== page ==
Nutrition Advocate Leaves White House as School Lunch Battle Gets Reheated
Sam Kass, the executive director of first lady Michelle Obama's Let's Move initiative, plans to leave his job at the end of the month to live full-time in New York City, the White House announced Monday.
Kass—who is also a long-time personal chef for the Obamas and the first ever White House senior policy advisor on nutrition—is perhaps best known in education circles as a cheerleader of heightened nutrition standards for school meals. As part of Let's Move, he also helped promote changes to the ways food is marketed to kids and other healthy eating efforts.
"Sam has been an integral part of Let's Move! from its very beginning—from discussions about children's health around my kitchen table in Chicago, to setting the strategic vision of a national campaign in the White House, to spearheading efforts with the private sector across the country," Michelle Obama said in a statement. "Sam leaves an extraordinary legacy of progress, including healthier food options in grocery store aisles, more nutritious school lunches, and new efforts that have improved how healthy food is marketed to our kids."
Kass will "remain engaged with the First Lady's Let's Move! initiative and the continuing effort to advance childhood nutrition," the White House said. News of his departure from Washington comes as advocates brace for yet another potential battle over the school meal regulations that may be folded into federal budget negotiations.
The rules, created as a result of the Healthy, Hunger-Free Kids Act of 2010, tighten limits on salt, fat, and calories in school meals. They also require servings of whole grains and fresh fruits and vegetables.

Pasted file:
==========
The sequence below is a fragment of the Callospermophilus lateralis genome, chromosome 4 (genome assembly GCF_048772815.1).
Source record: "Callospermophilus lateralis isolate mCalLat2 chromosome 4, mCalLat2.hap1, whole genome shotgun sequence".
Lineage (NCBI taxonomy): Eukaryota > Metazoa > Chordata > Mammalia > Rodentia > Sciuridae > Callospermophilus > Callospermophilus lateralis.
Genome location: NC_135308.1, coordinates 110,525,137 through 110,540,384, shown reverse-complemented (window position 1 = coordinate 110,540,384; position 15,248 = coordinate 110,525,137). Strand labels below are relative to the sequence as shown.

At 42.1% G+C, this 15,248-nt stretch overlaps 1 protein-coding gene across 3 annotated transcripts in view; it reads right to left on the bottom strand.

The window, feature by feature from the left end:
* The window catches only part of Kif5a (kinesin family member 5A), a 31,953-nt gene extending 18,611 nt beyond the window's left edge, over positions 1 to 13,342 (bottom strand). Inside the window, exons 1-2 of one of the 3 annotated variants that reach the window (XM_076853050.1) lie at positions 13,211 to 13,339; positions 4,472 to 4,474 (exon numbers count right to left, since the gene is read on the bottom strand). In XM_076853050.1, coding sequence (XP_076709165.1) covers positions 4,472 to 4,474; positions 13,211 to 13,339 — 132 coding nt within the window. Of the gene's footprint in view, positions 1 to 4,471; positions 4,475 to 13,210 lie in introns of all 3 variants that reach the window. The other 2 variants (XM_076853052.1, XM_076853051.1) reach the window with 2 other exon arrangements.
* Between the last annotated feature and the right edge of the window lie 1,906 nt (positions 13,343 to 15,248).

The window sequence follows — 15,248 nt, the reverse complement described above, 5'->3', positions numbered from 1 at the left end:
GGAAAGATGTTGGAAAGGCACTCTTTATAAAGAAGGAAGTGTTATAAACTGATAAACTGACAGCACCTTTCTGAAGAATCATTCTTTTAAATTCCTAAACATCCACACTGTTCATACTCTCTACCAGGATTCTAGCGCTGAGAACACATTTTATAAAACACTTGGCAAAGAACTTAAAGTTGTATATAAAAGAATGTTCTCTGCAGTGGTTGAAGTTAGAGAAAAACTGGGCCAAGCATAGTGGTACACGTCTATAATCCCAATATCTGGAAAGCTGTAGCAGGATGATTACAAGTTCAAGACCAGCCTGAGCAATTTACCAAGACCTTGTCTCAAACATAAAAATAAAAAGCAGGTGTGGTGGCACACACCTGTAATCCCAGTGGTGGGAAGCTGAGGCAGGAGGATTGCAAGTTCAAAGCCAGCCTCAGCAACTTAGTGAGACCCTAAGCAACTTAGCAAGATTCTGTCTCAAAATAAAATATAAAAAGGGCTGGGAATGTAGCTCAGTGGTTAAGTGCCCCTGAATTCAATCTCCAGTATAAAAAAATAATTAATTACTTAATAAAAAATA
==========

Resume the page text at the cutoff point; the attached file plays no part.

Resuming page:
As my colleague Lauren Camera reports, Congress is working to iron out a budget deal this week in hopes of averting another government shutdown. Details of that deal are expected to be released tomorrow, and Rules readers should pay careful attention to the agriculture appropriations portion.
This summer, the House appropriations committee favored including a rider in its agriculture appropriations bill that would have created a waiver process that would allow some schools to take a year off from the rules (pizza for everyone!). The Senate's committee ironed out a compromise that would have given schools a break from the next phase of sodium restrictions, but fell short of allowing them to opt out of the rules all together.
So will we see a compromise between the two? A pedal-to-the-metal push for the House approach? Or will Congress pass a budget deal that doesn't address the nutrition standards at all?
Photo: First lady Michelle Obama and Sam Kass taste food during a Let's Move event with members of Bravo television's series "Top Chef" in 2012 in Dallas. --Carolyn Kaster/AP-File